Review: Will Smith turns in strong performance in melodrama "Seven Pounds"

Friday, December 26, 2008

Will Smith's performance in "Seven Pounds" is worth the price of your ticket. He has the ability to play to the moment, to project a realness of emotion so many actors reach for but never grasp. You believe he's that guy up on the screen.

You believe he's that young hotshot cop in "Men In Black." You believe he's scared to death hunting the night people in "I Am Legend." He's the true Everyman. He's completely adaptable. He's completely believable as an out-of-work father, an IRS agent, a superhero; he has the ability to take us where he wants us to go. He's mastered the craft and continually creates cinematic art.

But now comes "Seven Pounds," which is an interesting choice for Smith. His run of megahits over the last few years would seem to dictate a more "high concept" choice. "Seven Pounds" is likely to make it's money back at the box office, but audiences expecting gunplay and million dollar action sequences will be sorely disappointed. This story is somber, overtly dramatic and at times a melodramatic weeper.

The story begins with a flash forward — though you might argue the story begins in real time and the rest of the film is a flashback. Either way, the first 20 minutes are difficult to decipher. You're never really sure if the story is happening in chronological order; you know there is a troubling past event, that he's planning to help others who are in desperate need of help. His cryptic conversations with friends and relatives clue the audience in that a period of time has passed since the troubling event, but that's all we get. Eventually, by the middle of the second act, you do start gain traction with the plot — though you're still not sure why he's doing what he's doing.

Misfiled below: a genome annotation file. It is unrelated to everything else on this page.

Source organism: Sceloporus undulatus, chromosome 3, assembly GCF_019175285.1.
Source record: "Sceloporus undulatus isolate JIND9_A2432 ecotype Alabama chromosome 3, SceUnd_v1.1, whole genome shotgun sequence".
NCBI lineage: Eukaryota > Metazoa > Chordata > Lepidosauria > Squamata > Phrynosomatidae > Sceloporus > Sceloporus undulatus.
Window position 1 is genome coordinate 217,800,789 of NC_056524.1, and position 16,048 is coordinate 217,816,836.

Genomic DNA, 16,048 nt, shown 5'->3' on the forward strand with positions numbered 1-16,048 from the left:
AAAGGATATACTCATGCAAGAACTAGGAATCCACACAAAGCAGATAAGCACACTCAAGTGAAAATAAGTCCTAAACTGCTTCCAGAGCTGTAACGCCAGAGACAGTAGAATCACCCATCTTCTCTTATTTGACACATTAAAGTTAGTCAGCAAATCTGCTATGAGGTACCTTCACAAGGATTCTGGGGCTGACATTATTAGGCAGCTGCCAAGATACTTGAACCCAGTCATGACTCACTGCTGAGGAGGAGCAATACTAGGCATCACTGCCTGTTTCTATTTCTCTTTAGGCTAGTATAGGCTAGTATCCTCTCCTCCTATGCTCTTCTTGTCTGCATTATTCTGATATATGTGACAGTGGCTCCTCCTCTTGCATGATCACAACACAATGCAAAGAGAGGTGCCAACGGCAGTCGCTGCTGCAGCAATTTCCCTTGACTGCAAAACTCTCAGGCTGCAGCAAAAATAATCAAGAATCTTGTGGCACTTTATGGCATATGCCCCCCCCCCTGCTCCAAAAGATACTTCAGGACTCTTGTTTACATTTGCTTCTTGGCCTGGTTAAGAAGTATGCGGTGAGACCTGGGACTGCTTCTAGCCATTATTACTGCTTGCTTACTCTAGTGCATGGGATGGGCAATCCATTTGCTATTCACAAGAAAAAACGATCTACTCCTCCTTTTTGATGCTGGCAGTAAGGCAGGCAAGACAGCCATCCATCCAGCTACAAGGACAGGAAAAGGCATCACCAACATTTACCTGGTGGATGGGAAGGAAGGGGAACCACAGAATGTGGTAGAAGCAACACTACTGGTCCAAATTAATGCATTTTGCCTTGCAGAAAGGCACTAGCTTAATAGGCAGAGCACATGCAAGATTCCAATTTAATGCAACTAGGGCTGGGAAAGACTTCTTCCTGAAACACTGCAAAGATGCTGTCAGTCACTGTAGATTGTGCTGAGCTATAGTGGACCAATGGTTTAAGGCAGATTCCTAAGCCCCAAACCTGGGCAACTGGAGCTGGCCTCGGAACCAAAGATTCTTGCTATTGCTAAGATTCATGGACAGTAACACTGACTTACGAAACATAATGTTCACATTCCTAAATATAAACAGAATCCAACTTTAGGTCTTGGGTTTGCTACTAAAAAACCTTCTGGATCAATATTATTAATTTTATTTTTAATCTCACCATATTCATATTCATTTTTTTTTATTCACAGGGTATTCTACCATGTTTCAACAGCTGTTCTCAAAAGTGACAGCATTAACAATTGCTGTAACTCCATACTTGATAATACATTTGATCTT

For those who aren't sure of the meaning of the title, which is never explained in the film, it's loosely based on Shakespeare's "Merchant of Venice." Shylock loans 3,000 ducats to the title character and demands the money be repaid on time or he will take a pound of flesh. So to help you in your code breaking, "Seven Pounds" "of flesh" is what Smith's character feels he owes. I've said enough.

The plot thickens when Smith meets Emily Posa (Rosario Dawson). Though she is picked based on her medical condition, Smith begins to fall for her, and she for him. She needs someone who cares, and he needs someone to bring him back to emotional life. But the events of Smith's elaborate scheme are too far advanced and the inevitable conclusion must go ahead.

Does the plot sound a little vague? Are you somewhat confused? With an emotional drama like this the plot usually must stay hidden to keep you in your seats. It's usually about the journey to the film's climax that's the interesting part. It is in "Seven Pounds."

Director Gabriele Muccino ("Pursuit of Happyness") might not have the best process for choosing stories — he seems really into melodramas — but he seems to be able to pull great performances out of actors. "Seven Pounds" reminds me of a comment about the film "Kramer vs. Kramer." Without Dustin Hoffman and Meryl Streep, "Kramer vs. Kramer" would have been a soapy TV movie of the week. The same applies to "Seven Pounds." I guess there's a reason Will Smith gets the big bucks.

Steve E. Turner is a freelance movie reviewer and filmmaker. Read more of his reviews at www.picassofish.blogspot.com.

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